Senior Lecturer and Director of Chemical Sciences Programmes
The stereotype of white male Western-educated individuals as the only contributors to scientific discoveries is pervasive in the education system. We hope to address this issue through highlighting the contributions of individuals and communities that have been “minoritised” in their contributions to the sciences, especially in Chemistry.
The stereotype of white male Western-educated individuals as the only contributors to scientific discoveries is pervasive in the education system in this country and surprisingly even in HEIs where there is more freedom on what is taught and how it is delivered.
A poignant example is that everyone in conditioned to know that Thomas Edison discovered the light bulb but no credit is given to Lewis Howard Latimer, the son of slave parents in America, who discovered the carbon filament that made the light bulb a useful device. The work aimed to address this issue through highlighting the contributions of individuals and communities that have been “minoritised” in their contributions to the sciences, especially in chemistry. Involving students in highlighting the contribution of “minoritised” (BAME) scientists to chemistry was identified as the best means to enrich student’s knowledge on this topic is by using a self-discovery, flipped learning, approach.
This initiative coincided with a request from the QMSU EDI committee that each module page within the virtual learning environment (QMPlus) contain a tab to highlight the diversity of contributions to the topics taught and that this could act as an inspiration and provide role models for students, especially for those from the “minoritised” (BAME) community. In the School it was decided to initially choose one module per year on each programme to contribute towards the fulfilment of this aim.
These interventions were designed to highlight the contribution of “minoritised” (BAME) scientists to chemistry, to provide experience of intra-advisorial group work, and to give experience of oral and written communication and poster making. This took place in two modules:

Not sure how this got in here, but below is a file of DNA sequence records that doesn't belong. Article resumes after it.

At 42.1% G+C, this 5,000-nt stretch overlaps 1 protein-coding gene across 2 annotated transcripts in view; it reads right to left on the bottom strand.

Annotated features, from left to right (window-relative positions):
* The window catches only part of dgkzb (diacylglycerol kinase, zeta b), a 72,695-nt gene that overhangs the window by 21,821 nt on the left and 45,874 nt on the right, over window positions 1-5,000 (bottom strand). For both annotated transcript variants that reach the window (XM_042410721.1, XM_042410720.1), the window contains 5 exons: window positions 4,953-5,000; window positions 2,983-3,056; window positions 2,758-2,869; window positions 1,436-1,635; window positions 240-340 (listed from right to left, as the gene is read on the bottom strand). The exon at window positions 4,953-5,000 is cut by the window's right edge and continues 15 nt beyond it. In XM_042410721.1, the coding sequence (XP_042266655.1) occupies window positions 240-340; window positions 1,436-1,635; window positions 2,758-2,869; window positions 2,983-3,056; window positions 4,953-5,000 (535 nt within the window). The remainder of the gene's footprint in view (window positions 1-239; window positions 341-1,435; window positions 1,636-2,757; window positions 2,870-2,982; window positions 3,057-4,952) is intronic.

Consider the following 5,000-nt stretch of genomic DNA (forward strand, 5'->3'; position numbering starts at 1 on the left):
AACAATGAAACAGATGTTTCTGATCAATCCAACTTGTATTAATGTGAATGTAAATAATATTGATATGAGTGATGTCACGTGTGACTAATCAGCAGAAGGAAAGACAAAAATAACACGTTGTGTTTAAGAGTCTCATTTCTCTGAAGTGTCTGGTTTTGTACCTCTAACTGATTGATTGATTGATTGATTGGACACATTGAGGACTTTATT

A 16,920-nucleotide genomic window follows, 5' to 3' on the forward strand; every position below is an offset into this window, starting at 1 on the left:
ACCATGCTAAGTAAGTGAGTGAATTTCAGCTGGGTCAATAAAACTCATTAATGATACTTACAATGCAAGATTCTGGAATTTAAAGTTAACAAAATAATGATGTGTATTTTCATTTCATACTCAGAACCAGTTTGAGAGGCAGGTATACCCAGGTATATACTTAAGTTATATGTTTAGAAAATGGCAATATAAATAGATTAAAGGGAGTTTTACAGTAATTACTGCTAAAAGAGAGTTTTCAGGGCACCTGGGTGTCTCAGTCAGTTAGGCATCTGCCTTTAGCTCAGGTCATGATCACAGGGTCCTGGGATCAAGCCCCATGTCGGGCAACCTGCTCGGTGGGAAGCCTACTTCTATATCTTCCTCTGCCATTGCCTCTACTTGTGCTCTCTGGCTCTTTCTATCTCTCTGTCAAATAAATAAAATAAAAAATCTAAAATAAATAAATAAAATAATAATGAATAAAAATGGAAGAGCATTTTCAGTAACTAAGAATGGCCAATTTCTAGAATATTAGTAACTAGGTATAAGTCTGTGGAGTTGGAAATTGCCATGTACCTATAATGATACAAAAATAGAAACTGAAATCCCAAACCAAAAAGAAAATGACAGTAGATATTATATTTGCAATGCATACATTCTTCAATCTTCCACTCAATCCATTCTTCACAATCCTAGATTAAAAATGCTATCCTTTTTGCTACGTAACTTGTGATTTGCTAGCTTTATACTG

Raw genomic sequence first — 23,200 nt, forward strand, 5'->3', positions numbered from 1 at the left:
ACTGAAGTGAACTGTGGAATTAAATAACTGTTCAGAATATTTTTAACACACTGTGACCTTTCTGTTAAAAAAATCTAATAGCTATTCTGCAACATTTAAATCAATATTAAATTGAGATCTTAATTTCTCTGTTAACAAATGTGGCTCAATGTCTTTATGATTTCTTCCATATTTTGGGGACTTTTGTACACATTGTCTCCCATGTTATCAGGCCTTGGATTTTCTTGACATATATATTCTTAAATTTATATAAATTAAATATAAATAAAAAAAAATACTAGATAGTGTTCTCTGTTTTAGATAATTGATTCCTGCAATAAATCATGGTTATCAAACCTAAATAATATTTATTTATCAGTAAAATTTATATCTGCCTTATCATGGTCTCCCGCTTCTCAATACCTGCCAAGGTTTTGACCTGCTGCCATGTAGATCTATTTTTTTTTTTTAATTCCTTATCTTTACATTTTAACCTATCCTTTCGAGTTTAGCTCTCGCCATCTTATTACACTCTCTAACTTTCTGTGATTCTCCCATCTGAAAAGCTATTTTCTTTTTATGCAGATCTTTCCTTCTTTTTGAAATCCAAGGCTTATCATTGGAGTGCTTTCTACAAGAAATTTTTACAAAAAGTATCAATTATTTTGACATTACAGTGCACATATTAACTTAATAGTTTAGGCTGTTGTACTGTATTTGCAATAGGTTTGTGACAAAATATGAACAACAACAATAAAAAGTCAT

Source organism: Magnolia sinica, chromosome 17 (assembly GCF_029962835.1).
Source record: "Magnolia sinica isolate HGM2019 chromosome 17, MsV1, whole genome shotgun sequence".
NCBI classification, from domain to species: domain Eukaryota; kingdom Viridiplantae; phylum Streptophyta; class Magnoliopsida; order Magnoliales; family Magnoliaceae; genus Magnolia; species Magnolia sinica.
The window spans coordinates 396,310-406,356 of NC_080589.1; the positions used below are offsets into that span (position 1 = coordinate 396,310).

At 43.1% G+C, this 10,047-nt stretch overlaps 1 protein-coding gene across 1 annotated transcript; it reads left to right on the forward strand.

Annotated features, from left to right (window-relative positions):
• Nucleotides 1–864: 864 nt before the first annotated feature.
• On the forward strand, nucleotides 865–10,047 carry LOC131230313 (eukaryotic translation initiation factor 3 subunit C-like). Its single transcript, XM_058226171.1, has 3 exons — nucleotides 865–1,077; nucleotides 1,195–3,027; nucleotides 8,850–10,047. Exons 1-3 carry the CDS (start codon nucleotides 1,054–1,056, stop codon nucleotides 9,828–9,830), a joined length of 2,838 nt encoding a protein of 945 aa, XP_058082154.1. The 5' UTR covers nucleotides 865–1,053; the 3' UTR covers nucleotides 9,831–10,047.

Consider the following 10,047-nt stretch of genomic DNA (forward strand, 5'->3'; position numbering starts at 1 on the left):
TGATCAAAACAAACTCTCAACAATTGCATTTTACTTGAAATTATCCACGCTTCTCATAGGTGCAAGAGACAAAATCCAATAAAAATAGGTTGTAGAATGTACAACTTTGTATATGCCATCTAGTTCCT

CHE100 Essential Skills for Chemists (1st Year, 15 credit, module organiser Dr Rachel Crespo-Otero)
CHE210 Essential Skills for Chemists II (2nd Year, 0 credit, module organiser Dr Tippu S Sheriff)
In the first module, a group of ~3 students within a tutorial group researched the contribution of one “minoritised” (BAME) individual to chemistry and produced a powerpoint presentation that was presented to ~12 students (combining 2 tutorial groups) and their Advisors in Week B9, with each student speaking for 1-2 min. This was a summative piece of work with staff providing group and individual marks for the quality of the slides and the oral presentation. The presentations were be recorded and uploaded to QMPlus, or alternatively each produced a single image and a 50-word summary of their topic to go onto QMPlus.
In the second module, this topic was introduced in Week A3 and students within an advisorial group produced a poster to highlight the contribution of one “minoritised” BAME or other minority individual to chemistry; the deadline for the poster was Week A11. Posters were presented at a special poster session/social in the JP foyer in Week A12. Prizes were awarded to the best poster(s) by peer assessment. The Royal Society of Chemistry Inclusion & Diversity Fund provided a grant to cover the expenses of the poster session/social, prizes and for the printing of the posters. Posters were uploaded to QMPlus.
Y1 and Y2 students have now been surveyed about these initiatives and the data was presented at the Queen Mary Festival of Education in April 2023. In the CHE100 Essential Skills for Chemists module, approximately 100 first year chemistry students delivered small group presentations to their peers for the last ~3 years highlighting the contributions of chemists from minoritized backgrounds.
When surveyed in March 2023, 91% of the current first year students agreed or strongly agreed that this exercise made them aware of a contribution not taught elsewhere in the chemistry curriculum and 92% agreed or strongly agreed that the chemistry curriculum should include more examples of contributions to chemistry from underrepresented and overlooked groups in society.
When subsequently surveyed 84% of students stated that this activity was effective for improving their understanding of the importance inclusion and diversity in chemistry, increased their knowledge of the diverse contributions to chemistry and enabled them to find out about a contribution to chemistry not taught elsewhere in the chemistry curriculum.
Perhaps the most significant result of the survey was that almost 90% of respondents agreed or strongly agreed that the chemistry curriculum at Queen Mary should include more examples of the contributions to chemistry from underrepresented groups in society.
Posters highlighting the contributions of minoritized chemistry are on permanent display in the Joseph Priestley chemistry building and when surveyed in March 2023, 74% of first year chemistry students agreed or strongly agreed that these posters inspired them to aim higher.